Dave Morrison, president of Toronto-based financing company Morrison Financial, looks up at one of downtown Barrie’s most challenging office buildings, but he doesn’t get discouraged. Instead, he gets to work.

He sees opportunity where others have failed; opportunity for businesses to flourish, opportunity for the community to use the building in its efforts to revitalize and rebrand its city core. 

The story of the building at the corner of Collier and Mulcaster streets, now named the Lakeview Corporate Centre, is filled with years of financial struggle, $11 million in trades liens and a syndicated mortgage funding failure. After the original builder, Mady Developments, went bankrupt and Fortress Real Developments — which subsequently acquired control — defaulted on its loan, Morrison Financial acquired the property as a mortgagee-in-possession. 

Challenge and Opportunity

As mortgagee-in-possession, Dave Morrison found himself with a challenge, and opportunity, in the only provincially designated urban growth centre north of the GTA. Although he could have converted it to residential, he opted to finish the adjoining Lakeview Condos and keep the commercial space for lease. After all, with a condo building filled with people just next door, there was a ready-made market for commercial tenants. 

Bank of Montreal (BMO) and the Canadian National Institute for the Blind already occupy about half of the building, and with new tenant Jimmy Chews, Morrisons intends to make the commercial centre a destination for foodies — and that’s the base he’s building as he looks to sign leases the pandemic put on hold. 

Substantial Demand for a Downtown Supermarket

To attract a grocer to the centre, Morrison conducted an online survey; receiving 1,400 responses, this survey confirmed there is substantial demand for a grocer in the area.

“More than 10 percent of the immediate catchment area responded,” said Morrison, noting that a geographic area is defined as the 12,000 people who live within walking distance or a short drive. He added that the area on the east side of downtown is projected to grow to 24,000 people by 2028.

“The government is really bent on doubling the population in the downtown,” he explained. “When office workers, City Hall and other employees nearby return to the office after the pandemic, they’re going to need a nearby grocery store.”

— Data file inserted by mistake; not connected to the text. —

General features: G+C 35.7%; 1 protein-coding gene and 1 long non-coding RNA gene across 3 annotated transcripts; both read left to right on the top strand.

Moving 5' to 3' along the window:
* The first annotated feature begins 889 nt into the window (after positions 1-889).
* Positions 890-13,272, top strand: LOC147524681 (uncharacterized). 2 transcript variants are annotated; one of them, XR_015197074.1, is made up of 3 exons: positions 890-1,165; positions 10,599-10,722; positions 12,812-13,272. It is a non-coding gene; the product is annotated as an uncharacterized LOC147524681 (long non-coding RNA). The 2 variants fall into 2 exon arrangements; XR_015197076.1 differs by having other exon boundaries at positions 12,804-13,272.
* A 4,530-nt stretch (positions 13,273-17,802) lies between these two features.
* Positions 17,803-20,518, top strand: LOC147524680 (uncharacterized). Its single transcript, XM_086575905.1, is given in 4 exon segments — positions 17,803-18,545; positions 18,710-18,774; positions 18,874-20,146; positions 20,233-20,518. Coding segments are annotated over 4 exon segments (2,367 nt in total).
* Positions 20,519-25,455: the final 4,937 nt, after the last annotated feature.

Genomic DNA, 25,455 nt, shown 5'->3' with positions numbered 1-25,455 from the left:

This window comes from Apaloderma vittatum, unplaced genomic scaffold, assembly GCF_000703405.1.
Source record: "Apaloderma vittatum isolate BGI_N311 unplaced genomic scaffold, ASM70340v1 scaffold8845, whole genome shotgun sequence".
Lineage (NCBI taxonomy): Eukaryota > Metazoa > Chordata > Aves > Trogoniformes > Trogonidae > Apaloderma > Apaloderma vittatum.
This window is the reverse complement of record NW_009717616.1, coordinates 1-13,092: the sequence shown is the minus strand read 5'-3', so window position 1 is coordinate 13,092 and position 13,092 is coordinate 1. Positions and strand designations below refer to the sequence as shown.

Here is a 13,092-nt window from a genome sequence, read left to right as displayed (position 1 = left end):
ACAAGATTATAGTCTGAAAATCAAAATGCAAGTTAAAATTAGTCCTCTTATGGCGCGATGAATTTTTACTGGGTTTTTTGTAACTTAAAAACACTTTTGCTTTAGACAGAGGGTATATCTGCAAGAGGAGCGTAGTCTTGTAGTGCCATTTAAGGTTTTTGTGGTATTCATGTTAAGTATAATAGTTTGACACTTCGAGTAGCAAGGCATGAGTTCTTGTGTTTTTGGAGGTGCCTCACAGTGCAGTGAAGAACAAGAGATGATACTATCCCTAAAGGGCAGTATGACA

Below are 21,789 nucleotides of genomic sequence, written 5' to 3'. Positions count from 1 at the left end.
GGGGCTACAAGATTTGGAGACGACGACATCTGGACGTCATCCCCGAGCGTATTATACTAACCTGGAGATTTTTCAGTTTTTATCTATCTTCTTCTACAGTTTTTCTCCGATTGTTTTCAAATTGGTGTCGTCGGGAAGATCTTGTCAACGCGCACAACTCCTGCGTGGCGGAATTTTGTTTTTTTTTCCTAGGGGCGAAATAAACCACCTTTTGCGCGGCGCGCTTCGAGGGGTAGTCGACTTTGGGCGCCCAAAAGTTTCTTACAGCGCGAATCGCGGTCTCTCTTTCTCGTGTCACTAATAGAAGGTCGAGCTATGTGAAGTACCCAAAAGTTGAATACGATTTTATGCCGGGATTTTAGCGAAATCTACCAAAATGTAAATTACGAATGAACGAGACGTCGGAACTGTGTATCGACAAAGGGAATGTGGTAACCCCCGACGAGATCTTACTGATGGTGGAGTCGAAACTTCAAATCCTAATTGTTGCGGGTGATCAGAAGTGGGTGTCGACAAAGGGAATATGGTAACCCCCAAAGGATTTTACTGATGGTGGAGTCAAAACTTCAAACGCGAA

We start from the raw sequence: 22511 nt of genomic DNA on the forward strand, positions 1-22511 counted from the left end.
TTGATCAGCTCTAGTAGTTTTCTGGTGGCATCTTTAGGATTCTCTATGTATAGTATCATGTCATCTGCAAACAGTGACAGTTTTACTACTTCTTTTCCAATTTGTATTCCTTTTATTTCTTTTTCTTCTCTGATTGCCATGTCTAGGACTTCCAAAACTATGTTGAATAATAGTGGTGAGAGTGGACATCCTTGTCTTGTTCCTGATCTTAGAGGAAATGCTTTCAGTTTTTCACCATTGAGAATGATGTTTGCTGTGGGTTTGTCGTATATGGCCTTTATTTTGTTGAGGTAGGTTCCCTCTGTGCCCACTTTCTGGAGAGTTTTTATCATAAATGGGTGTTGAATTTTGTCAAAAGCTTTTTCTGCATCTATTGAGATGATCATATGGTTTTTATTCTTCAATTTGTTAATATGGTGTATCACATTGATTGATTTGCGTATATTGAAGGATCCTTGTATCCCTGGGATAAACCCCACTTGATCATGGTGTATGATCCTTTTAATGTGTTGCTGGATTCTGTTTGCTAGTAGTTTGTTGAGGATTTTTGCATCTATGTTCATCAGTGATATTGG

In addition to the people living and working downtown, students are another important demographic to take into consideration. “There is no major metropolis in North America that doesn’t have a substantial post-secondary presence in its downtown core,” said Morrison, adding that the Georgian College northeast end campus is closeby, and the Helen and Arch Brown School of Design and Visual Arts is just a few blocks away.

The City of Barrie acknowledged from the very beginning that a grocery store was needed on that spot. In fact, the call for proposals included a clause that a grocery store be included in any mixed-use project on the site. Find out more about public policy in Simcoe County.

Planning for community needs after the pandemic

In the midst of Mady Development’s financial struggles, Sobeys, which was to occupy about 25 percent of the building, pulled out of the project. The grocery area was designated on the second level of the three-storey commercial base, which also was to include 90 public parking spaces.

“We’re very confident about the location,” he continued, adding that it was a unique opportunity for grocers looking for commercial space for lease. “The online survey we conducted  is basically a customer list for a new grocer.” 

Morrison is rethinking how shoppers will access the grocery store. To better link it with the street and those who walk to the store, he’s considering putting an escalator entrance in what is now one of the commercial units on either Collier or Mulcaster street. 

Morrison looks up at the building, but he also looks beyond it. He’d like to see those who invest in the city core as well as those in the Lakeview Corporate Centre succeed.

Whether people live nearby, work downtown or go to school downtown, they all need one thing: food. And that’s what he’s selling now, as he imagines a full-service grocery store with freshly prepared food and wine to take home after a day of learning or working in downtown Barrie. If you’d like to find out more about opportunities for commercial real estate in Barrie, or to view commercial property listings, contact the team at Squarefoot to discuss opportunities to grow your business or portfolio.

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